Digg seeks to get more people into video games with new Google Home game initiative

This year, behind every X-Games star’s couch, there’s a room full of fancy videogame design and development studios and marketers, poring over the latest buzz-y game platform, looking for the next big franchise that…

Digg seeks to get more people into video games with new Google Home game initiative

This year, behind every X-Games star’s couch, there’s a room full of fancy videogame design and development studios and marketers, poring over the latest buzz-y game platform, looking for the next big franchise that will pull in legions of new digital players. X-Games, when you think about it, was almost a very Victorian sort of market research, and yet, it has always been a shadow of its more tech-centric archrival, the World Cup of G-Sports (and beyond).

Digg, Chris Hardwick’s comment network for gaming discussion, is seeking to change that with its just-launched X-Games Hellbound, a game idea incubated at the company that will be focused solely on developing and marketing games created using the Google Home platform. X-Games—now in its fourth year—serves as the home of the xGames brand and marquee X-Games events, including the Street Fight competition.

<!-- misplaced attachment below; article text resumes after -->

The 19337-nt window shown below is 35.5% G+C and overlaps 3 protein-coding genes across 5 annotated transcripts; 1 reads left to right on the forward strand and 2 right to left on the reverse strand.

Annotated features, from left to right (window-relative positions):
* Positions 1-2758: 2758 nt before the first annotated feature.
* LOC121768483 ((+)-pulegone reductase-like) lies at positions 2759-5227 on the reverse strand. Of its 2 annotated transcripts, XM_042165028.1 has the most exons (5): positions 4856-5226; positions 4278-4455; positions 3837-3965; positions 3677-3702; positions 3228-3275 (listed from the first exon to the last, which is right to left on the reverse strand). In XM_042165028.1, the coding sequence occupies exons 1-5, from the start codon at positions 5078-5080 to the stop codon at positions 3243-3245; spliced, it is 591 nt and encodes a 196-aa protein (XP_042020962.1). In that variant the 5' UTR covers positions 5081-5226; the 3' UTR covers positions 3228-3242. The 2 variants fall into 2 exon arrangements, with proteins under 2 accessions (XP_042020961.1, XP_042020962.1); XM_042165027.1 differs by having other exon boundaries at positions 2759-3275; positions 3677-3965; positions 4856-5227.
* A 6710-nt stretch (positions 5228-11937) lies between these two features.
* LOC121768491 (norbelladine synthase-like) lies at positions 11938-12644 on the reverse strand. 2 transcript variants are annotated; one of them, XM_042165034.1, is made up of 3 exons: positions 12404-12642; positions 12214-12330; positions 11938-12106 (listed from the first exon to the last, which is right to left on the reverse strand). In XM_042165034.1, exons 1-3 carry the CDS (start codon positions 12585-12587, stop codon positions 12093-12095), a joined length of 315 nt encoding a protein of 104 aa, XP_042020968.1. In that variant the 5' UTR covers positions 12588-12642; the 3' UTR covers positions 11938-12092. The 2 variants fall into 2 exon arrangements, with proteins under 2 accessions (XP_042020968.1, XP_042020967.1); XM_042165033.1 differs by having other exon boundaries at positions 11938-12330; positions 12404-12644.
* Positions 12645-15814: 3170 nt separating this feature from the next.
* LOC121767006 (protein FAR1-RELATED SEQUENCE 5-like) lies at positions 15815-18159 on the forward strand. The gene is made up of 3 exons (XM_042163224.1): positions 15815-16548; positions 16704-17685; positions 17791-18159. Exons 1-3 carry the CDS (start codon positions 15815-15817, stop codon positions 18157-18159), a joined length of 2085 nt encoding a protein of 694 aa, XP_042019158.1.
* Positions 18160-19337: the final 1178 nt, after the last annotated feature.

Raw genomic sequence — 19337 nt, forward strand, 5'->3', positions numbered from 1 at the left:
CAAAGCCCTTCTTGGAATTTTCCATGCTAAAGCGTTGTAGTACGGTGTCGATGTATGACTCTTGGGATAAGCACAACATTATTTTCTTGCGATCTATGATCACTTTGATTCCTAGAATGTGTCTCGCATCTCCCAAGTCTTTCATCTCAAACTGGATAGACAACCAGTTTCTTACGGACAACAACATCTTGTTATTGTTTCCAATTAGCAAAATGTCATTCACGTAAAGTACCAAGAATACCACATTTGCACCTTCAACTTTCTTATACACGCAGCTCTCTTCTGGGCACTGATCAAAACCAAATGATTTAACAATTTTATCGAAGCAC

This new program hopes to draw new players to the web as well as give developers a platform to try out and experiment with new game concepts.

“For [our] industry, X-Games is the one platform that’s fundamentally accessible to thousands of players across millions of products,” said Hardwick in a statement. “[It’s] not just an event, but the place where gaming launches. Hellbound provides an extension of the brand and, frankly, it’s a place where X-Games learns more about gaming than most publishers can, which we think will not only improve the industry but open up new opportunities for our team to make video games.”

H/t / Damn Geekery

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